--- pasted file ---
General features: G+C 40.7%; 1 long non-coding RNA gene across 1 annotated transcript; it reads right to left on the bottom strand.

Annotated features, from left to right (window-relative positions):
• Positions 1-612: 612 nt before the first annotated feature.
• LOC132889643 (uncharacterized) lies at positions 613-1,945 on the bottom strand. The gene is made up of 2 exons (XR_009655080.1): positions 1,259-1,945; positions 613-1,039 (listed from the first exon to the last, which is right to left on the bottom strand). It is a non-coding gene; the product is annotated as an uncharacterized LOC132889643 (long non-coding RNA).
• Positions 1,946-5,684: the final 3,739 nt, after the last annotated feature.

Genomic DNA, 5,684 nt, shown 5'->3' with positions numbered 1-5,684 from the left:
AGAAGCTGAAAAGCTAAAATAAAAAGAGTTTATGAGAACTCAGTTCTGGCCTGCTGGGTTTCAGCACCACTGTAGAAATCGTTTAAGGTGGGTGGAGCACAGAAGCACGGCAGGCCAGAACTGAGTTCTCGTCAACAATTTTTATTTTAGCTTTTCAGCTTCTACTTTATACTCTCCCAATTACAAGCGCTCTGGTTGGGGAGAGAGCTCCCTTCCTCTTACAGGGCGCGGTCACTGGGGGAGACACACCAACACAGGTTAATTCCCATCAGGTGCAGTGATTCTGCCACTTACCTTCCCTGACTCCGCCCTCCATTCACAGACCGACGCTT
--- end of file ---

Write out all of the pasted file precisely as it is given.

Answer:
General features: G+C 40.7%; 1 long non-coding RNA gene across 1 annotated transcript; it reads right to left on the bottom strand.

Annotated features, from left to right (window-relative positions):
• Positions 1-612: 612 nt before the first annotated feature.
• LOC132889643 (uncharacterized) lies at positions 613-1,945 on the bottom strand. The gene is made up of 2 exons (XR_009655080.1): positions 1,259-1,945; positions 613-1,039 (listed from the first exon to the last, which is right to left on the bottom strand). It is a non-coding gene; the product is annotated as an uncharacterized LOC132889643 (long non-coding RNA).
• Positions 1,946-5,684: the final 3,739 nt, after the last annotated feature.

Genomic DNA, 5,684 nt, shown 5'->3' with positions numbered 1-5,684 from the left:
AGAAGCTGAAAAGCTAAAATAAAAAGAGTTTATGAGAACTCAGTTCTGGCCTGCTGGGTTTCAGCACCACTGTAGAAATCGTTTAAGGTGGGTGGAGCACAGAAGCACGGCAGGCCAGAACTGAGTTCTCGTCAACAATTTTTATTTTAGCTTTTCAGCTTCTACTTTATACTCTCCCAATTACAAGCGCTCTGGTTGGGGAGAGAGCTCCCTTCCTCTTACAGGGCGCGGTCACTGGGGGAGACACACCAACACAGGTTAATTCCCATCAGGTGCAGTGATTCTGCCACTTACCTTCCCTGACTCCGCCCTCCATTCACAGACCGACGCTT